At some point the archive will be completely updated and I'll post about it.


31 Oct 2010

I thought I would nicely document what I'm doing right now in terms of transforming a regular scan of an inked comic into a transparent image that can be added to Inkscape (or Gimp) for coloring and shading.

Step one, scan an image: I'm doing it using Image Capture in Mac OS X just because it's dead simple. I stay far far away from software provided by Canon, it's simply not worth it for my needs. Here's a capture of the process:

Image Capture in Mac OS X. The scanner is a cheap Canon LIDE 100.

Step two, open image in GIMP and Color-Threshold it: It's a bit of an unfortunate name for such great software, "Gimp", ahem, but let's put that aside for a minute. In my case I did first an Image --> Transform --> Rotate until I had it looking the right orientation. Then from the Colors menu I selected Threshold.

The Color Threshold tool

From the manual:

The Threshold tool transforms the current layer or the selection into a black and white image, where white pixels represent the pixels of the image whose Value is in the threshold range, and black pixels represent pixels with Value out of the threshold range.
So, the background is mostly slight variations around a shade of white, and ink is slight variations around shades of black. What we want is to end up with an almost pure white background.

Option 1: Use the 'Auto' setting. This seems to work most of the time. In my case it gives 178 - 255 as values. Option 2: Adjust manually, this can also be used to make it more restrictive and then apply filters to the resulting image to enhance the result.

The max threshold will most likely always be 255 (all white). I went for the Auto this time. Here is the resulting image, if you look at it in zoom you'll see some detail was lost, but not too much.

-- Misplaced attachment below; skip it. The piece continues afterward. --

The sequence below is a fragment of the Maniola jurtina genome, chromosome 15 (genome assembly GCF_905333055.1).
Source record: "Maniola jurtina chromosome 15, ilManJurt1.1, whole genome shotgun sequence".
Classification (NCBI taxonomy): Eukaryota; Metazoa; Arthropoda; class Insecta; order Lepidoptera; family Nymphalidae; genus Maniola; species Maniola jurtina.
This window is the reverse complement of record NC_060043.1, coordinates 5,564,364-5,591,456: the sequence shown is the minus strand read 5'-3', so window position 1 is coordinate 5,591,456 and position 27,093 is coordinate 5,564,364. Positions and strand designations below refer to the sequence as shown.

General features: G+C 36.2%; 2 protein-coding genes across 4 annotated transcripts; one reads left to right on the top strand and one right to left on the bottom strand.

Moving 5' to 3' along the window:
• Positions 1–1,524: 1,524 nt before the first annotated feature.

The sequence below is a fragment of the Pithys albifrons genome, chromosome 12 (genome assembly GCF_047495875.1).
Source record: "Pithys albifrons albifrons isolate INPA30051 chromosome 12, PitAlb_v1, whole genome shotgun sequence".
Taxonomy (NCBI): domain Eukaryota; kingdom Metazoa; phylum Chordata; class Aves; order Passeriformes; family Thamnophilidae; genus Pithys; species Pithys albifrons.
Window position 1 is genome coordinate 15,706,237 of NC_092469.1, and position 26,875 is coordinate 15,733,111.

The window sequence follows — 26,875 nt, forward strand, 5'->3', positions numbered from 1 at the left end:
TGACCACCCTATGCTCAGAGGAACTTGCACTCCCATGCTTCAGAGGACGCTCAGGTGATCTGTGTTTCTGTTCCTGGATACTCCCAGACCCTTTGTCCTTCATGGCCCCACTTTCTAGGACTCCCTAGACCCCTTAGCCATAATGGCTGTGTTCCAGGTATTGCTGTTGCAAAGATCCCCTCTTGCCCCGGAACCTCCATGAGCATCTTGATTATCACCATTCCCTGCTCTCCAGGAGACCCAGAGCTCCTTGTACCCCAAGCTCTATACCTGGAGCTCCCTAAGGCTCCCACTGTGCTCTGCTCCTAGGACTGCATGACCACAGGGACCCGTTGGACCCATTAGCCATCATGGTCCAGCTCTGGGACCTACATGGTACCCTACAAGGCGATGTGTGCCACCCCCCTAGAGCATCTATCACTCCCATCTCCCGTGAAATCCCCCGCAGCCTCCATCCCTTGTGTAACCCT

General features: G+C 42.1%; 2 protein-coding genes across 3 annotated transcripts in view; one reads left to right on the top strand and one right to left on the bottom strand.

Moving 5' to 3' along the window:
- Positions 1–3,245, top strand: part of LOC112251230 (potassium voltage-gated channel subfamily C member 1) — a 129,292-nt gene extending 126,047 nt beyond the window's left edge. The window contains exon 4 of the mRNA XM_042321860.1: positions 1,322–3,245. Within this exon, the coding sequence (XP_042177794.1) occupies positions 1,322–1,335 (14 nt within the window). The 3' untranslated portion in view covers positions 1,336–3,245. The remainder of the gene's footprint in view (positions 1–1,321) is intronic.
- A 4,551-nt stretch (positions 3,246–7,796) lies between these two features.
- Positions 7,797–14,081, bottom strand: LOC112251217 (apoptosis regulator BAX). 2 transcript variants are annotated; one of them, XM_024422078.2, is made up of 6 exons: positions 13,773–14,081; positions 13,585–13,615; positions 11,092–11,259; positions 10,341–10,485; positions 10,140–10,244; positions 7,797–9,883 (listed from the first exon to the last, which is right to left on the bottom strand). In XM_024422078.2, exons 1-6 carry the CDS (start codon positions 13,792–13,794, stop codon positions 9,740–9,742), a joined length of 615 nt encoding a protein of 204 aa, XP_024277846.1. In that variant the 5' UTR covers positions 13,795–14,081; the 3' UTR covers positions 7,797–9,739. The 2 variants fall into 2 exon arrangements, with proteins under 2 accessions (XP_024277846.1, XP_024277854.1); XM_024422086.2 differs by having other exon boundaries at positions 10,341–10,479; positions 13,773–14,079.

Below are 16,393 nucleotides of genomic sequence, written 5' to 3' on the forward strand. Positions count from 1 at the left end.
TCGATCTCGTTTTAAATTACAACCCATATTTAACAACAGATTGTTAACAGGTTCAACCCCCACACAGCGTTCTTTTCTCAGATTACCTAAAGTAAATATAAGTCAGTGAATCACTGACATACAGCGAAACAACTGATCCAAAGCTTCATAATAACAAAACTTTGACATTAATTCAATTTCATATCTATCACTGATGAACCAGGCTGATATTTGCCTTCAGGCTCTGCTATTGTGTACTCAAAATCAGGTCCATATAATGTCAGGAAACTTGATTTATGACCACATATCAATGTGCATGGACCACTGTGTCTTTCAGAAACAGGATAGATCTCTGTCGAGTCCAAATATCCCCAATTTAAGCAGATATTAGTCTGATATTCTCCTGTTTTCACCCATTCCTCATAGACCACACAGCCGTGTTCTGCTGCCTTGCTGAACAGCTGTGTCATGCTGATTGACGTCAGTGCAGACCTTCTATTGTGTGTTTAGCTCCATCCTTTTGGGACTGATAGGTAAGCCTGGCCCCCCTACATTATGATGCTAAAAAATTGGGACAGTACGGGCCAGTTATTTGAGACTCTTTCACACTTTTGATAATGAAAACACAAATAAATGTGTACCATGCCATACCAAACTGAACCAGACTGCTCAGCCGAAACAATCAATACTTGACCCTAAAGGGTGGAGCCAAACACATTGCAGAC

Image after color threshold (click to zoom)

Step Three make background transparent: This is very straightforward when you know where everything is, but a bit daunting at the beginning.

  • Add a transparency layer, by selecting Layer --> Transparency --> Add Alpha Channel.
  • Now choose the Select by Color tool from the palette
The Select By Color tool

Once selected, just click somewhere in the background and it will select all the colors around the click pixel, within a range to accommodate slight differences (e.g. all shades of white). Since this is already a pure white background it's not going to do much, but you would need it for regular images as in those the background will never be completely made of pure white. The range is defined by a Threshold in the Toolbox.

After clicking, the whole background is selected. The selection is indicated by a set of moving lines lines that look like this (you won't see much in the thumbnail, click to see the selection):

White background selected. (click to see the detail)

Now you just press the Delete key or select Edit/Clear and the white background will be removed.

Background cleared, selection still active. (click to zoom)

The above is the image as displayed in Gimp with a transparent background (Gimp uses a checkered gray background to indicate transparency). Now the final image looks like this:

Final, transparent image

Finally all you have to do now is take this image and insert it into a separate layer either in Photoshop/GIMP or Illustrator/Inkscape and add the rest of the elements and shading.

So, why all this trouble? what was the point? Well, color is much easily applied in a layer below the ink layer. If you try to apply color over an unmodified scan, well, it's not going to be easy. In order to do that, you need a transparent ink layer.

But we will leave that for a future post.

Update: You can see the final image in the this comic post.